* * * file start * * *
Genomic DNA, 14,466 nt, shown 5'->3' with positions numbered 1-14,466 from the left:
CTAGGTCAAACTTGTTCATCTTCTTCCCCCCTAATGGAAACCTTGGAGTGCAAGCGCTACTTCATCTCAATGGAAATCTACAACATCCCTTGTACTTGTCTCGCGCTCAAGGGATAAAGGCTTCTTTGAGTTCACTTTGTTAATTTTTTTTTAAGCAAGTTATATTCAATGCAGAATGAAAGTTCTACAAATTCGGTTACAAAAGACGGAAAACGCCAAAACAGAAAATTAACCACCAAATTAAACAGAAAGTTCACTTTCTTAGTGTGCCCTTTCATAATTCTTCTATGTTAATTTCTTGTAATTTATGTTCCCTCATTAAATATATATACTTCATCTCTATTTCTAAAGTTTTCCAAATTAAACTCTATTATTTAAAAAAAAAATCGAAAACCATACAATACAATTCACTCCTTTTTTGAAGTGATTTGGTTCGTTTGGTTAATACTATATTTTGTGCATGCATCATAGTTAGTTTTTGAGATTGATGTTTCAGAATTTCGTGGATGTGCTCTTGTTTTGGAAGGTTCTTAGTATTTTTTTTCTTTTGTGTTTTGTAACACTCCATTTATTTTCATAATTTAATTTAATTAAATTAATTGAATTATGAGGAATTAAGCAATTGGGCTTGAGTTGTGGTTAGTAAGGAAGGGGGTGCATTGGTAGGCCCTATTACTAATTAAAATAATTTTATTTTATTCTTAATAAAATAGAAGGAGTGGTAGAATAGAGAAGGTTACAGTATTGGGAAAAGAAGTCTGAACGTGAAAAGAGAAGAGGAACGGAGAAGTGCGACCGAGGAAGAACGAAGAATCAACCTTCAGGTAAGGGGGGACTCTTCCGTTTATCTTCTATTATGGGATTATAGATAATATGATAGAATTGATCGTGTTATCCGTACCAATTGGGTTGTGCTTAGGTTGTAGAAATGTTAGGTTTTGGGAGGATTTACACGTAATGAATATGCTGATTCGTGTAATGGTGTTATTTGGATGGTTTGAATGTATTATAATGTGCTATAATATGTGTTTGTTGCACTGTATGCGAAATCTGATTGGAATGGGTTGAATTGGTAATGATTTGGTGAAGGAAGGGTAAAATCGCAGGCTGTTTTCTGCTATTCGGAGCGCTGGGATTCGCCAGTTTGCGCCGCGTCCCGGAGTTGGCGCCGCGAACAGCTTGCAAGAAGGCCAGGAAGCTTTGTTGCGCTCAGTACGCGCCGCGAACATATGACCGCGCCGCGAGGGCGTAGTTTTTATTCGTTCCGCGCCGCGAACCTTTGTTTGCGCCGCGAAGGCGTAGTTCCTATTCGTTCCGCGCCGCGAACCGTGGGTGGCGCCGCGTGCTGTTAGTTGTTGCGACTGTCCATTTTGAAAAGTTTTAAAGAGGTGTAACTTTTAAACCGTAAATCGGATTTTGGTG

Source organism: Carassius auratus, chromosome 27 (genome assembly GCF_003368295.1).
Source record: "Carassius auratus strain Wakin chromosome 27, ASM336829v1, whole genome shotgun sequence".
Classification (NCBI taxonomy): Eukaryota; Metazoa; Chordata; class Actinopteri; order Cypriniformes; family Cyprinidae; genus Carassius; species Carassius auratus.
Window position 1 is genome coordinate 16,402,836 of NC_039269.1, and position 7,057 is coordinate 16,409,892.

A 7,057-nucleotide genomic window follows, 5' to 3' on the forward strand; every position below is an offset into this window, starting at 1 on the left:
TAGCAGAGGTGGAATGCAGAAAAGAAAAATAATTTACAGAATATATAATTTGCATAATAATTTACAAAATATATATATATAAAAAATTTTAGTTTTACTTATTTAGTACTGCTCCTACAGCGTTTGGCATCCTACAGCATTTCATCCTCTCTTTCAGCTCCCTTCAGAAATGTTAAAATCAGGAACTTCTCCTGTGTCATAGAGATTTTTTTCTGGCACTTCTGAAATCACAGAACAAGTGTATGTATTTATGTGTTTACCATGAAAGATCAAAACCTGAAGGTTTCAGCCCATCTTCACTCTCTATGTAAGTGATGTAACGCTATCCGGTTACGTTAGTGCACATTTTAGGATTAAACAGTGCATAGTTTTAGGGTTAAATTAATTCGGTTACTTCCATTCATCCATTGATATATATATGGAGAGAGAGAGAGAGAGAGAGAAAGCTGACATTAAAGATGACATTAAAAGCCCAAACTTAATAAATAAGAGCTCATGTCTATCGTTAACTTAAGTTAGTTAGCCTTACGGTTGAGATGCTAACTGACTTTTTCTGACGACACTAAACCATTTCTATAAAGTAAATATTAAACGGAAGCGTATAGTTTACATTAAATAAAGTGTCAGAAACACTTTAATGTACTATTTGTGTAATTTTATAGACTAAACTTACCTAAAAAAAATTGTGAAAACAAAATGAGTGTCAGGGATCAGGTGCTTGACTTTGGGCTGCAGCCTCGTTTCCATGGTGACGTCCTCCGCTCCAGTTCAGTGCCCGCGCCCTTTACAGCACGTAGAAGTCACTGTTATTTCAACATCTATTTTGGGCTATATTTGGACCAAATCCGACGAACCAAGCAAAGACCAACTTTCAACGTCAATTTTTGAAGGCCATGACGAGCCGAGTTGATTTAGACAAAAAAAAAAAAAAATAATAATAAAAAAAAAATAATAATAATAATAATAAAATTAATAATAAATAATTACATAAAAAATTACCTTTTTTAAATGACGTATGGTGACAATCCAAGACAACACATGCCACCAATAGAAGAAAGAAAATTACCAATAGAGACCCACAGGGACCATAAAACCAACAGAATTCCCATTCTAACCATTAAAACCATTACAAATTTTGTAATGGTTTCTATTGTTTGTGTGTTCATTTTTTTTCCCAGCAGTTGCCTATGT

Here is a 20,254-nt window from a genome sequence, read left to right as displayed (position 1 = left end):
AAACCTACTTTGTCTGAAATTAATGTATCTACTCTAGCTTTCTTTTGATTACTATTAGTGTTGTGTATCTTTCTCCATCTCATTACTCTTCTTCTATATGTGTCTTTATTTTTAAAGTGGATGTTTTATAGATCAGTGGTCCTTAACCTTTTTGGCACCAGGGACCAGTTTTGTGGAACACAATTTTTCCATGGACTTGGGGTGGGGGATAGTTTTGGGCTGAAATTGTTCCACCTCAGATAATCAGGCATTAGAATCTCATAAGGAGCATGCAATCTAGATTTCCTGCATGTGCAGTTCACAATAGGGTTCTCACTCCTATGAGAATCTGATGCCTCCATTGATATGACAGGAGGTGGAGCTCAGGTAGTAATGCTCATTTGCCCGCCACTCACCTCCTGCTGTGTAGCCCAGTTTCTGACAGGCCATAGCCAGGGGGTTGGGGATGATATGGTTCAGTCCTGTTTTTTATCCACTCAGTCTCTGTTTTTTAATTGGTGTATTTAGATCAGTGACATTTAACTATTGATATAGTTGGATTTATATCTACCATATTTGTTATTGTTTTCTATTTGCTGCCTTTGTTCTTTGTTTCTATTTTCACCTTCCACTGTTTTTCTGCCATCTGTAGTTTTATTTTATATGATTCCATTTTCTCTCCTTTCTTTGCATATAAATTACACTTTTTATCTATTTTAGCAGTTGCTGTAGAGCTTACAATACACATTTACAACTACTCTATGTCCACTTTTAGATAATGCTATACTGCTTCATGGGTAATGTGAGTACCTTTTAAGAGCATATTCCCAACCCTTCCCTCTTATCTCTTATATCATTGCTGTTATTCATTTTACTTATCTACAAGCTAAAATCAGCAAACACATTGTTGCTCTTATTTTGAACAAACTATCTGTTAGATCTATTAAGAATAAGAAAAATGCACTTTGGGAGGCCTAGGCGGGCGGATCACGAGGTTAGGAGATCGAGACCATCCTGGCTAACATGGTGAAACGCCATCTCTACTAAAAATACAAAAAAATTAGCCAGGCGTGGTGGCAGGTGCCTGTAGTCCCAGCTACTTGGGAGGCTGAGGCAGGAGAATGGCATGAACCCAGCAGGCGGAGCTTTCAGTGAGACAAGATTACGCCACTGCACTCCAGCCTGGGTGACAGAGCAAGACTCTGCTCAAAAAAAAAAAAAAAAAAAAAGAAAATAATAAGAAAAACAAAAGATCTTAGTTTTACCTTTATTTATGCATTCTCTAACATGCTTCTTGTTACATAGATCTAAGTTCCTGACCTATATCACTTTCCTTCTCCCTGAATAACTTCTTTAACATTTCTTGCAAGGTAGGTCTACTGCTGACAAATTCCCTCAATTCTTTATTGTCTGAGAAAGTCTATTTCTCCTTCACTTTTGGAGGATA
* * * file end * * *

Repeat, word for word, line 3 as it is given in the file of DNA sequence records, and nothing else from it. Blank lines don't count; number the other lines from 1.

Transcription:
Source organism: Carassius auratus, chromosome 27 (genome assembly GCF_003368295.1).